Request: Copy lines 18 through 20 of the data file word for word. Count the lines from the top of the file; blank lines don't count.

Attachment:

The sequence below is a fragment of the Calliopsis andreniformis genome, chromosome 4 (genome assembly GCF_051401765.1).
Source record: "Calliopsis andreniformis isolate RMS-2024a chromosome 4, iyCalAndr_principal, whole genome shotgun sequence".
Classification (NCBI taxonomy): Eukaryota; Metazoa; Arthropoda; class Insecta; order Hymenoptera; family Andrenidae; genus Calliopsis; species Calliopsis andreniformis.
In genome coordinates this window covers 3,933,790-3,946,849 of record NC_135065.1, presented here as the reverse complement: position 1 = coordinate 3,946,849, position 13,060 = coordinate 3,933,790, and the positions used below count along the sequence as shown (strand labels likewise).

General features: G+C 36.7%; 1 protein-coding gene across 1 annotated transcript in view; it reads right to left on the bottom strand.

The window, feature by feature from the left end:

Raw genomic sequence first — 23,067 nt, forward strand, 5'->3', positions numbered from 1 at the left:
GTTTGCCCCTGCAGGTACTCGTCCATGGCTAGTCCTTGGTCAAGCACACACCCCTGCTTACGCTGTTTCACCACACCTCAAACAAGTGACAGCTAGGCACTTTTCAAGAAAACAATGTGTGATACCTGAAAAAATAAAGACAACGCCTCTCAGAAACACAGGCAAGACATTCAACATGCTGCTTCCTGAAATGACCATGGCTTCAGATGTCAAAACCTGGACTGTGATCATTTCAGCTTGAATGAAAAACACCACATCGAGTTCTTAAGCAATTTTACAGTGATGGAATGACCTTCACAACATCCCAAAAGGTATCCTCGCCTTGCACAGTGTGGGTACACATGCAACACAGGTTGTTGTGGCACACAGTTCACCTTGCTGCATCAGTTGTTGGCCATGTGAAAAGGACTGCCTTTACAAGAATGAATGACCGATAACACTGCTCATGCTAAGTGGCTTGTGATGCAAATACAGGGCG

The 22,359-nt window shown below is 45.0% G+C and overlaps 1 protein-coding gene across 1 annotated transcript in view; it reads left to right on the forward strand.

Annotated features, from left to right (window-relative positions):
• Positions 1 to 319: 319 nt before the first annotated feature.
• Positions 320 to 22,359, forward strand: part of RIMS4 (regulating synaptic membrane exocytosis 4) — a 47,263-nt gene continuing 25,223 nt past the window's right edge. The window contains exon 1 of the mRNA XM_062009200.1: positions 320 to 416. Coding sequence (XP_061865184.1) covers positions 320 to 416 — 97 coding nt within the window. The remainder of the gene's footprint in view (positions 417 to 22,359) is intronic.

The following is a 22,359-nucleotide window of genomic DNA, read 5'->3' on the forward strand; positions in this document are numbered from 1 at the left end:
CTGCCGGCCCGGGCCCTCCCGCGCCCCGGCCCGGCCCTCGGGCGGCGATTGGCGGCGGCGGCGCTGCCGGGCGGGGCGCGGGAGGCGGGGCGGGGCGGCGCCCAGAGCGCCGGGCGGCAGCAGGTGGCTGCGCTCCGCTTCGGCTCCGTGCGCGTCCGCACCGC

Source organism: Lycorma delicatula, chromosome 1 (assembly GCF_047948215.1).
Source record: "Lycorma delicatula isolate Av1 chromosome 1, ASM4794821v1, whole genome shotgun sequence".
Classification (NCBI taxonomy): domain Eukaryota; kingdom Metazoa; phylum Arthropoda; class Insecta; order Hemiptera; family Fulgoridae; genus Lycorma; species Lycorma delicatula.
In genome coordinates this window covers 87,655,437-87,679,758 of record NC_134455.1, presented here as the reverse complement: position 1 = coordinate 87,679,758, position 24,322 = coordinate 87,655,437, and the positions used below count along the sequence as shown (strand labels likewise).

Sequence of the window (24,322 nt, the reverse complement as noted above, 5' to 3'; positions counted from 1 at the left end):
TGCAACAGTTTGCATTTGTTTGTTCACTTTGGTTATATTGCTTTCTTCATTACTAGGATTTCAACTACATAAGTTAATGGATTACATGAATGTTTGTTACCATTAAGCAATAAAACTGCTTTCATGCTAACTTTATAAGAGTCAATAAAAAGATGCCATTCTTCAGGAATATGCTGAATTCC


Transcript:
In genome coordinates this window covers 87,655,437-87,679,758 of record NC_134455.1, presented here as the reverse complement: position 1 = coordinate 87,679,758, position 24,322 = coordinate 87,655,437, and the positions used below count along the sequence as shown (strand labels likewise).

Sequence of the window (24,322 nt, the reverse complement as noted above, 5' to 3'; positions counted from 1 at the left end):
TGCAACAGTTTGCATTTGTTTGTTCACTTTGGTTATATTGCTTTCTTCATTACTAGGATTTCAACTACATAAGTTAATGGATTACATGAATGTTTGTTACCATTAAGCAATAAAACTGCTTTCATGCTAACTTTATAAGAGTCAATAAAAAGATGCCATTCTTCAGGAATATGCTGAATTCC